There are 45 reels in the collection, which covers the period from 1893 until his death. It includes his poems and literary essays, articles, personal and political correspondence (including letters with Stalin, Chicherin and Ordzhonokidze), speeches, autobiographical material, and material connected with his assassination.

LOCATION: SML, Microform (Non-Circulating)
CALL NUMBER: Film B13998

[Photograph of L. Martov]

MARTOV, L. (1873-1923)

Martov at the end of 1922. From Getzler, Israel. Martove: A Political Biography of a Russian Social Democrat. Cambridge: Melbourne University Press, 1967. Frontispiece.

Nom de guerre of Iulii Osipovich Tsederbaum, one of the leaders of the Menshevik Party. One of the initiators of the Bund, Martov was first arrested and exiled for revolutionary activity at the age of 18. He soon renounced the idea of a separate Jewish socialist party and, along with Lenin, helped found the "Union for Struggle of the Liberation of the Working Class." At first he worked closely with Lenin, and was particularly active on the editorial board of Iskra, but the men parted ways in 1903, and Martov became a key figure in the rival Menshevik Party. 

As the leader of the group which advocated a gradual transition to socialism, Martov often disagreed with Lenin's more impatient brand of revolutionary agitation. After October 1917, the two were very much at odds over the new Bolshevik government's use of force against dissenters. Nevertheless, Martov was permitted to be elected to the Moscow Soviet and continued to publish articles in the Menshevik press until his arrest by the Cheka in 1918. Two years later, he exiled himself to Germany, where he died in 1923.The documents in the Martov archive, which consist of 34 fiche, cover 1896 through 1923. They include autograph articles, private and political correspondence, and biographical material. The fiche complement that in the Nikolaevskii Collection, also held in the Microtext Room. 

LOCATION: SML, Microform (Non-Circulating)
CALL NUMBER: Fiche B2506:1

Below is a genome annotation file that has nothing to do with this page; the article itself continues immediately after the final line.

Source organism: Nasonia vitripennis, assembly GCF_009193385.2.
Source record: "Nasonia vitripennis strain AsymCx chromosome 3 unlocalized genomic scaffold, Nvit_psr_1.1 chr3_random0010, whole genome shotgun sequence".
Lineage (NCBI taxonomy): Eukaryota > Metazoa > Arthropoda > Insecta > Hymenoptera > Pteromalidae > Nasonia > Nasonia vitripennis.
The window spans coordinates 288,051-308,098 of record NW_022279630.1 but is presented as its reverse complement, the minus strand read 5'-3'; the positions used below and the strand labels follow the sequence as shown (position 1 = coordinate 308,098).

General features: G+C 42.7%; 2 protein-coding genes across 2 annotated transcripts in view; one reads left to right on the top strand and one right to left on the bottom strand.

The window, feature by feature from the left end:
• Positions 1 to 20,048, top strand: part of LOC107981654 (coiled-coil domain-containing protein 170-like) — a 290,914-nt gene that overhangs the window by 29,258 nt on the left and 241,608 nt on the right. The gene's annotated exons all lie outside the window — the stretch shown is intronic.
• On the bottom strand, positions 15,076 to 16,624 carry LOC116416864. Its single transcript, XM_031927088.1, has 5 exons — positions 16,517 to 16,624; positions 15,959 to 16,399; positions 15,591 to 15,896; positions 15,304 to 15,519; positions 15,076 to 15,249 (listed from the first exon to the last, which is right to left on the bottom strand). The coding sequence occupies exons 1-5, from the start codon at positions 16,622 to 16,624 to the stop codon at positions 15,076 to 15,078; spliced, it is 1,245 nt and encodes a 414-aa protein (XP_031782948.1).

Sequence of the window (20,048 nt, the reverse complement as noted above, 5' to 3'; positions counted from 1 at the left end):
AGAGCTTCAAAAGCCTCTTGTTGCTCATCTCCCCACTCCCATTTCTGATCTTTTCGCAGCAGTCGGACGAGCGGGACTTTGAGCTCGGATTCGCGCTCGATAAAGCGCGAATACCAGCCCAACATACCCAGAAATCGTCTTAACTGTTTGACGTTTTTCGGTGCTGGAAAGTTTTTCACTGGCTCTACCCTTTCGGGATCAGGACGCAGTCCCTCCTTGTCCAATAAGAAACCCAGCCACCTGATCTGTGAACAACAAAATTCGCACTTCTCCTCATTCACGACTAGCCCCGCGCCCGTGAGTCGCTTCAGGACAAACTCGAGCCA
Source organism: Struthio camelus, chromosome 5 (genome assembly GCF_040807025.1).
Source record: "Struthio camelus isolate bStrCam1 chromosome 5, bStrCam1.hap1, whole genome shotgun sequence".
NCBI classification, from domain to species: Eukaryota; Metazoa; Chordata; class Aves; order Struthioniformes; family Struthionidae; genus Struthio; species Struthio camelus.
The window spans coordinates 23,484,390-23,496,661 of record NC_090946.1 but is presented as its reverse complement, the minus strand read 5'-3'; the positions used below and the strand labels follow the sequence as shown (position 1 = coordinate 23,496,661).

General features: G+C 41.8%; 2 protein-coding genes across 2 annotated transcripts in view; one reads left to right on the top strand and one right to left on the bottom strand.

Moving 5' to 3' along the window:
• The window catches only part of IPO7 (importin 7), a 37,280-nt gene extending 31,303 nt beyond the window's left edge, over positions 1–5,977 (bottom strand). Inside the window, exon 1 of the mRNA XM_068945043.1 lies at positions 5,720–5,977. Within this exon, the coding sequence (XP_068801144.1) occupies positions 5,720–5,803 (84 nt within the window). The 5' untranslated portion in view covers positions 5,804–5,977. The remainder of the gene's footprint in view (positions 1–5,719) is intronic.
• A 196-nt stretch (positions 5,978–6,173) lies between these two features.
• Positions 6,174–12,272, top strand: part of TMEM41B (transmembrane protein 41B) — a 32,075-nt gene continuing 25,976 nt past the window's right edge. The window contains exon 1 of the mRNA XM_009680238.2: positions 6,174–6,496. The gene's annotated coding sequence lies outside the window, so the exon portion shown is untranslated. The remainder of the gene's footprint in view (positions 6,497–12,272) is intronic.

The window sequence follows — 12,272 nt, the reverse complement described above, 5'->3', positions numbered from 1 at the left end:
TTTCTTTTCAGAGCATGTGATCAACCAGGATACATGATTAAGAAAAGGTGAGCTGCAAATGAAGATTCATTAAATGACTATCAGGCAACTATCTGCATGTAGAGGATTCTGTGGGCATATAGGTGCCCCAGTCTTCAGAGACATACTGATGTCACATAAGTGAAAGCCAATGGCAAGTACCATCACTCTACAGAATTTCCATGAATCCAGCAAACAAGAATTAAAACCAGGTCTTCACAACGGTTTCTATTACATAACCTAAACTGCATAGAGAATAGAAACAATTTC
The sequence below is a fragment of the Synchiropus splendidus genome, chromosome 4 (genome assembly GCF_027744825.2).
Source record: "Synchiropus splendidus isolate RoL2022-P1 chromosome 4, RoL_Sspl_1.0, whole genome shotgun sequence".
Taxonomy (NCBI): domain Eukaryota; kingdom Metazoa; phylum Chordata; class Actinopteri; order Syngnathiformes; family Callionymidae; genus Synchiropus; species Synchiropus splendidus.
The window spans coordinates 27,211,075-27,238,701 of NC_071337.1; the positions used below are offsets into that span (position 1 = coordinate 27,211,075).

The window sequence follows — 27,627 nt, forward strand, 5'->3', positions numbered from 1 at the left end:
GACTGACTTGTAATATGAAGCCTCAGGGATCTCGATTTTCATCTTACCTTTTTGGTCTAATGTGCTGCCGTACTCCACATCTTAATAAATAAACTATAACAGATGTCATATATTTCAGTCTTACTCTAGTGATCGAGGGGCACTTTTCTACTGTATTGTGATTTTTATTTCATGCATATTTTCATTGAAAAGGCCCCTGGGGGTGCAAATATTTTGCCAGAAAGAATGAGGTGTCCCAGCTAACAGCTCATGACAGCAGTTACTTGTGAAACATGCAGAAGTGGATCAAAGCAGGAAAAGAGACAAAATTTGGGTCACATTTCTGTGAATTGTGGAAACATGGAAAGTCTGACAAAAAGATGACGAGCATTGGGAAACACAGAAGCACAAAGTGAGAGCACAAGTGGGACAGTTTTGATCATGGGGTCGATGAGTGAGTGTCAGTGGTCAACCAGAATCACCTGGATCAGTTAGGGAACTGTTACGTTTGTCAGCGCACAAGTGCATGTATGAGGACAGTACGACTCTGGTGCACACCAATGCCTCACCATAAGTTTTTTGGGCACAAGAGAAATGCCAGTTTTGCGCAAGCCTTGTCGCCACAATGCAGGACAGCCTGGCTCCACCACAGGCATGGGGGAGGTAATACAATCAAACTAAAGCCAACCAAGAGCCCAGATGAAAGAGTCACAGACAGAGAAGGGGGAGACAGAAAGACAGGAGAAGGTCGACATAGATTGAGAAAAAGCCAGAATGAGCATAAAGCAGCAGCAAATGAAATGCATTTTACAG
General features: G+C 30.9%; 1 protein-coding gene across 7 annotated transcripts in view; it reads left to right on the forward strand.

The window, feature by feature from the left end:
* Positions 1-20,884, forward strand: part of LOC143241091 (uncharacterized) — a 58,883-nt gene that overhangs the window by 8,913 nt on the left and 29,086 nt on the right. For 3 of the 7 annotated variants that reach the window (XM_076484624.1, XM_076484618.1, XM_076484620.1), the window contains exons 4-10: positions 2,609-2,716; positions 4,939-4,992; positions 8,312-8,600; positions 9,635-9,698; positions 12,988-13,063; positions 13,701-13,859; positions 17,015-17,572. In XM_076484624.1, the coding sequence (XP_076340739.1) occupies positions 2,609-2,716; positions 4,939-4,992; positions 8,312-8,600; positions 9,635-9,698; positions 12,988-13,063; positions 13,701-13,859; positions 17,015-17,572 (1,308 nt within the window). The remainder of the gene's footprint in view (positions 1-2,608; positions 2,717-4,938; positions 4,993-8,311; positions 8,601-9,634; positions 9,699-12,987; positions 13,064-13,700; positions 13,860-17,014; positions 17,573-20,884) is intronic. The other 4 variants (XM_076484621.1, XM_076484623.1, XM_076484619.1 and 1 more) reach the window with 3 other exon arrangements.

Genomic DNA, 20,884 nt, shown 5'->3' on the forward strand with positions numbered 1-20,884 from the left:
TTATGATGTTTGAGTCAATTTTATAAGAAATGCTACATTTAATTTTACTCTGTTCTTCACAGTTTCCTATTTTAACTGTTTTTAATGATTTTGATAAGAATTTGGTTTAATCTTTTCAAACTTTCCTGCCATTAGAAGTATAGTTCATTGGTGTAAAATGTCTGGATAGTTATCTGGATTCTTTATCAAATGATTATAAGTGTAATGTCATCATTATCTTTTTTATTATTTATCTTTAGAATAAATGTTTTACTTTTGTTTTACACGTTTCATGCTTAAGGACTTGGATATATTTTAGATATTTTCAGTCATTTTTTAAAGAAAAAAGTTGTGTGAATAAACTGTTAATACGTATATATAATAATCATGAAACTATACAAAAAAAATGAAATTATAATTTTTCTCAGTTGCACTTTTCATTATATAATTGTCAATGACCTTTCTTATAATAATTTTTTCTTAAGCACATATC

[Photograph of Viacheslav Ivanovich Molotov]


Bolshaia sovetskaia entsiklopediia.Moskva : Bolshaia sovetskaia entsiklopediia, 1953, v. 28, p. 152. 

Molotov (from molot, or hammer) was the pseudonym of Viacheslav Skriabin, a shopkeeper's son who became involved in Bolshevik politics during the 1905 Revolution. In October 1917, he was one of the leaders of the Petrograd Soviet, beginning a long and successful career in the Soviet hierarchy, which included appointments as head of the Ukrainian Communist Party in the early 1920's, full membership in the Politburo in 1926, and Commissar for Foreign Affairs from 1939 through 1949. It was in the latter capacity that Molotov signed a treaty of neutrality with Nazi Germany in 1939, which kept the Soviet Union out of World War II for two years. After the death of Stalin in 1953, Molotov's authority began to wane, and in 1957 was demoted to the post of Ambassador to Mongolia by Khrushchev. 

The archives consist of 111 fiche copied from material collected by the Communist Party or donated by his family. Starting with tsarist police reports on Molotov's activities in Kazan, Irkustk and Vologda, the Molotov papers include speeches, articles and letters, as well as photographs and other personal documents.

LOCATION: SML, Microform (Non-Circulating)
CALL NUMBER: Fiche B2506:3

[Photograph of Grigorii Konstantinovich Ordzhonokidze]


Bolshaia sovetskaia entsiklopediia.Moskva : Bolshaia sovetskaia entsiklopediia, 1953, v. 31, p. 172.